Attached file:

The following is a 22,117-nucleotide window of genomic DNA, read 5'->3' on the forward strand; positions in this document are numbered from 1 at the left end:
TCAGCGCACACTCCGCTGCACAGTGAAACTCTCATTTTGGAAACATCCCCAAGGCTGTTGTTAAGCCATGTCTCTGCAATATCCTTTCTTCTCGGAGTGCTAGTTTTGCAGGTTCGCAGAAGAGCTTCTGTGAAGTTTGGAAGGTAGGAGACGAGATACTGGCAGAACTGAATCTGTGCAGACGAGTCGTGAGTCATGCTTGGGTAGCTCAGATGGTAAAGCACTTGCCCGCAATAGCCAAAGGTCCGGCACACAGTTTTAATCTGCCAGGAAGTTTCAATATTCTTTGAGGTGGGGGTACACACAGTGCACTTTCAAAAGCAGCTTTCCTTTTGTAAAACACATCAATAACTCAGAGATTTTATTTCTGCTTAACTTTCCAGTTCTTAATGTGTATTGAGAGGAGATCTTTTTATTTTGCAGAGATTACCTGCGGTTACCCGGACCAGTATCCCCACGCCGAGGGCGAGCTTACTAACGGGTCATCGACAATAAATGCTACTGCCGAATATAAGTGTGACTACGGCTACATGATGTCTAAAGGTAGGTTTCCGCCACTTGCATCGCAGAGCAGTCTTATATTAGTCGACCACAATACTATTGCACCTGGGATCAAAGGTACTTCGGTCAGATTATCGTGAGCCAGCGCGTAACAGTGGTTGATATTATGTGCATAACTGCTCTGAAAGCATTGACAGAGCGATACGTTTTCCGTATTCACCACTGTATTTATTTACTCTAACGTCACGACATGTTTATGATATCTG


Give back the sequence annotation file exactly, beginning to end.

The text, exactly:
The following is a 22,117-nucleotide window of genomic DNA, read 5'->3' on the forward strand; positions in this document are numbered from 1 at the left end:
TCAGCGCACACTCCGCTGCACAGTGAAACTCTCATTTTGGAAACATCCCCAAGGCTGTTGTTAAGCCATGTCTCTGCAATATCCTTTCTTCTCGGAGTGCTAGTTTTGCAGGTTCGCAGAAGAGCTTCTGTGAAGTTTGGAAGGTAGGAGACGAGATACTGGCAGAACTGAATCTGTGCAGACGAGTCGTGAGTCATGCTTGGGTAGCTCAGATGGTAAAGCACTTGCCCGCAATAGCCAAAGGTCCGGCACACAGTTTTAATCTGCCAGGAAGTTTCAATATTCTTTGAGGTGGGGGTACACACAGTGCACTTTCAAAAGCAGCTTTCCTTTTGTAAAACACATCAATAACTCAGAGATTTTATTTCTGCTTAACTTTCCAGTTCTTAATGTGTATTGAGAGGAGATCTTTTTATTTTGCAGAGATTACCTGCGGTTACCCGGACCAGTATCCCCACGCCGAGGGCGAGCTTACTAACGGGTCATCGACAATAAATGCTACTGCCGAATATAAGTGTGACTACGGCTACATGATGTCTAAAGGTAGGTTTCCGCCACTTGCATCGCAGAGCAGTCTTATATTAGTCGACCACAATACTATTGCACCTGGGATCAAAGGTACTTCGGTCAGATTATCGTGAGCCAGCGCGTAACAGTGGTTGATATTATGTGCATAACTGCTCTGAAAGCATTGACAGAGCGATACGTTTTCCGTATTCACCACTGTATTTATTTACTCTAACGTCACGACATGTTTATGATATCTG